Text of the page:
Gathered in the historic city of Hiroshima, where an American B-29 bomber dropped an atomic bomb on August 6, 1945, ultimately killing more than 140,000 people, members of the G7 condemned Putin’s threats to use nuclear weapons against Ukraine and called for a return to nuclear disarmament. The G7 also said it would hold Russia financially accountable for the damage it has done to Ukraine.

Ukraine president Volodymyr Zelensky was a surprise visitor to the meeting, his presence a powerful illustration to Putin that the leaders of the G7 are firmly behind Ukraine’s cause. U.K. prime minister Rishi Sunak noted that the G7 was briefly the G8 when Russia was a member before being expelled in 2014 for its illegal annexation of Ukraine’s Crimea. Zelensky’s presence, Sunak said, “demonstrates that brute force and oppression will not triumph over freedom and sovereignty.”

G7 leaders indicated they are united in the attempt to stand up to China. While they reiterated that their countries will continue to trade with China, they vowed to push to establish a level economic playing field between China and other countries, and to “foster resilience to economic coercion.” Just days after the Department of Justice charged a Chinese national—as well as two Russian people and a Greek man working for Russia—with stealing sensitive technologies, the G7 also vowed to protect technologies that could threaten our national security.

The leaders also expressed concerns about China’s record on human rights and “called on China not to conduct interference activities or undermine the integrity of our democratic institutions.”

The meeting also demonstrated support for regional partnerships in the Indo-Pacific and Africa that will counterbalance China. The leaders included in their deliberations guests from Australia, Brazil, and India. They also reached out to countries in Africa by including Comoros, an island nation off southeastern Africa, which is currently chairing the African Union. They included the Cook Islands, an island nation in the South Pacific that is currently chairing the Pacific Islands Forum, a group of 18 nations including Australia and New Zealand. And they included key G7 partners Indonesia, Vietnam, and the Republic of Korea.

The World Bank, an international financial institution with 189 member nations cooperating to make loans and grants to enable low- and middle-income countries to develop capital projects, was at the meeting. So were a number of leaders from private financial, communications, and IT infrastructure institutions, including Citi, Global Infrastructure Partners, Japan Foreign Trade Council, and Nokia. They discussed ways to unlock public and private capital to fund projects in the developing world as part of a way to relieve the mounting debt obligations of low- and middle-income countries, often a result of Chinese investment, and to counter Chinese investment in those regions.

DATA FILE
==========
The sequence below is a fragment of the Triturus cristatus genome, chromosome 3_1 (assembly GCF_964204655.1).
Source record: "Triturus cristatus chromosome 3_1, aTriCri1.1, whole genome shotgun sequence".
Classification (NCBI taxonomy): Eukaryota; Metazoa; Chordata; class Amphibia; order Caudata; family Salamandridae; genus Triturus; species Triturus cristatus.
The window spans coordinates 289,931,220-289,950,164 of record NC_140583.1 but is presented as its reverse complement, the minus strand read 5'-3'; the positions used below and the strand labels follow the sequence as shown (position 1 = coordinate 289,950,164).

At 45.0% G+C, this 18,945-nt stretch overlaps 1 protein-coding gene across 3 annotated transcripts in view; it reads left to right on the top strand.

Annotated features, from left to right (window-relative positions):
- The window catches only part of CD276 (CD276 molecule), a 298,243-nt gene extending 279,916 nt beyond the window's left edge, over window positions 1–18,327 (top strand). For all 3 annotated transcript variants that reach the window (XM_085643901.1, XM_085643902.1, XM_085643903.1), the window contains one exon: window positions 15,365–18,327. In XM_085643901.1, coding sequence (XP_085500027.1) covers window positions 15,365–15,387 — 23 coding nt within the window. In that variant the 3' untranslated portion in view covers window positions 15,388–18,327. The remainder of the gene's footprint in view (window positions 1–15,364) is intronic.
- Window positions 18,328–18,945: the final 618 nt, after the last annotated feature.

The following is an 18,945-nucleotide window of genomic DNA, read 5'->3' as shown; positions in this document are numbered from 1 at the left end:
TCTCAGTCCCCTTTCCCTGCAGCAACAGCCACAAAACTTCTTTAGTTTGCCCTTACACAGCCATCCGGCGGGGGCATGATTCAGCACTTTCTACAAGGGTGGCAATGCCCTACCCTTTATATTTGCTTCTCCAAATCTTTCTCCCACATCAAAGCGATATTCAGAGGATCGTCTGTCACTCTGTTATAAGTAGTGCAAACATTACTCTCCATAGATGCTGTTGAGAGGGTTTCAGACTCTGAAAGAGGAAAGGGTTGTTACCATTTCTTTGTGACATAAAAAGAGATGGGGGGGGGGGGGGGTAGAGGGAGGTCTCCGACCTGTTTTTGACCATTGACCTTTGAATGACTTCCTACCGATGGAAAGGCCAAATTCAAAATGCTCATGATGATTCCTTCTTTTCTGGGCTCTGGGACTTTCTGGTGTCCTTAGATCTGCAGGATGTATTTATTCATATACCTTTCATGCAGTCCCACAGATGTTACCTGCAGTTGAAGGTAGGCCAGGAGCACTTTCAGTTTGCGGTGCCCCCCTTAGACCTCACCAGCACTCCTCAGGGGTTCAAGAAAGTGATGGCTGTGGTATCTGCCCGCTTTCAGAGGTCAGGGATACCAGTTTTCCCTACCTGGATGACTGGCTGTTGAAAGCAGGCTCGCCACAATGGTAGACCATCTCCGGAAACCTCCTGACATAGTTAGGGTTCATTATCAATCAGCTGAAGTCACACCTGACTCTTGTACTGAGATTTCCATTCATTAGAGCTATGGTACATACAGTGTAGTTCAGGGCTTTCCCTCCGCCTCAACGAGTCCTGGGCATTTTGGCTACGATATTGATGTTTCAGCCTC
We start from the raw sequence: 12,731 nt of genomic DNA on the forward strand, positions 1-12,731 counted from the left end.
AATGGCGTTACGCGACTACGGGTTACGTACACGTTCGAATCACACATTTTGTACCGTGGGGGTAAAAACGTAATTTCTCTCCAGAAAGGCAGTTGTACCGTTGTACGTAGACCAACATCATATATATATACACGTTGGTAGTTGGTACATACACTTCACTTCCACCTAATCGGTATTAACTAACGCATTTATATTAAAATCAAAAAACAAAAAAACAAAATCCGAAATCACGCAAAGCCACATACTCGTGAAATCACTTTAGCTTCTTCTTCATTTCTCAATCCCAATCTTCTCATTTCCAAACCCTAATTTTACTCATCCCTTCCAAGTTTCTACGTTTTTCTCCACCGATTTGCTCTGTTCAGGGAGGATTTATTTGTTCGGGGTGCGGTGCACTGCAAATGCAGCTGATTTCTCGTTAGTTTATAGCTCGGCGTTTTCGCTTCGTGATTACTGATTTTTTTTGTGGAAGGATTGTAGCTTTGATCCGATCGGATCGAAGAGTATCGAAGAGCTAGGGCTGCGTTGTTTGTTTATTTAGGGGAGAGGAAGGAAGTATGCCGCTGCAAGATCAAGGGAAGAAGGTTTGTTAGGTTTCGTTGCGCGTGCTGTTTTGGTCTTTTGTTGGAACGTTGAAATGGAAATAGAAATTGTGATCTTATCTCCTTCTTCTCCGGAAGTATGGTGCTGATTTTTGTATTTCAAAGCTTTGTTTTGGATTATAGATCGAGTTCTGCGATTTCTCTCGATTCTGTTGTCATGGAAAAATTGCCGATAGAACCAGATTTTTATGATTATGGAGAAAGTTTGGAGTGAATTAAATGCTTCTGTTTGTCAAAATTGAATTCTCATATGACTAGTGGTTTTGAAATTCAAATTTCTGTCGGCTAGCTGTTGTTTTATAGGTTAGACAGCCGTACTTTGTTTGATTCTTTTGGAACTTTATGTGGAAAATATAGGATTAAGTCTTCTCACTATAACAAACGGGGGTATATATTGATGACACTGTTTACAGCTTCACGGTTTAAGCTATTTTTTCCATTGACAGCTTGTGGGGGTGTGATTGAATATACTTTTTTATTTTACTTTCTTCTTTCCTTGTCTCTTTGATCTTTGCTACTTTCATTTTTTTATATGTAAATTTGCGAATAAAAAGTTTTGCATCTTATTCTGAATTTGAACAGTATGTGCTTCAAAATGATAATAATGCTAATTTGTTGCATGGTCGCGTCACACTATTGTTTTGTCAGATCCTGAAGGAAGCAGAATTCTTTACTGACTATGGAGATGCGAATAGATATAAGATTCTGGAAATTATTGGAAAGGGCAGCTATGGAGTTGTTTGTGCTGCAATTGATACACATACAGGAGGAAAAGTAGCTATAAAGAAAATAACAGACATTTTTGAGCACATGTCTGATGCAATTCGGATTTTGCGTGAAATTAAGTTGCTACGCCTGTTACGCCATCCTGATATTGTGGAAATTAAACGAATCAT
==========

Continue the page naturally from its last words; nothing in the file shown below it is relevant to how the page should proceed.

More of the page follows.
Biden was supposed to go from Hiroshima to Australia for a meeting of leaders of the Quadrilateral Security Dialogue (known as the Quad), a strategic security group that includes Australia, India, Japan, and the U.S. He had to cancel because of the debt ceiling crisis, so the group met in Japan at the G7, where they issued a statement reaffirming “our steadfast commitment to a free and open Indo-Pacific that is inclusive and resilient…. We believe all countries have a role in contributing to regional peace, stability, and prosperity, as well as upholding international law, including the principles of sovereignty and territorial integrity, and the rules-based international order. We seek a region where no country dominates and no country is dominated—one where all countries are free from coercion, and can exercise their agency to determine their futures.”

They said they see the Association of Southeast Asian Nations, a political and economic group made up of 10 member states, as the central leader of the effort to create a strong Indo-Pacific regional partnership, and they reiterated their support for Pacific island nations, especially those in the Pacific Islands Forum.

Biden was also supposed to go to Papua New Guinea after the G7 for a meeting with the leaders of the Pacific Islands Forum but had to cancel the trip to come home and deal with the debt ceiling crisis. Secretary of State Antony Blinken went instead and today signed a security agreement with the strategically located nation, as well as confirming that the administration is seeking $7.1 billion for 20 years of investments in the region through diplomatic and cultural ties, including new embassies; infrastructure projects; and addressing climate change.

The Pacific Islands Forum responded by reaffirming “our shared vision for a resilient Pacific region of peace, harmony, security, social inclusion, and prosperity. We are committed to bolstering Pacific regionalism,” it said, “with a strong and united Pacific Islands Forum at its center.”

A domestic emphasis on regional cooperation appears to have paid off today, at least temporarily as, working with the Department of the Interior, the governors of Arizona, California, and Nevada have agreed on a plan to conserve water in the Colorado River system over the next three years in an effort to rebuild the depleted reservoirs on which 40 million people depend. All seven of the states in the Colorado River Lower Basin have agreed in principle to the plan, which will require the three states to cut about 13% of their water usage in exchange for about $1.2 billion in federal grant money funded by the Inflation Reduction Act. Had the states not come up with their own plan, the administration threatened bigger, unilateral cuts in water usage.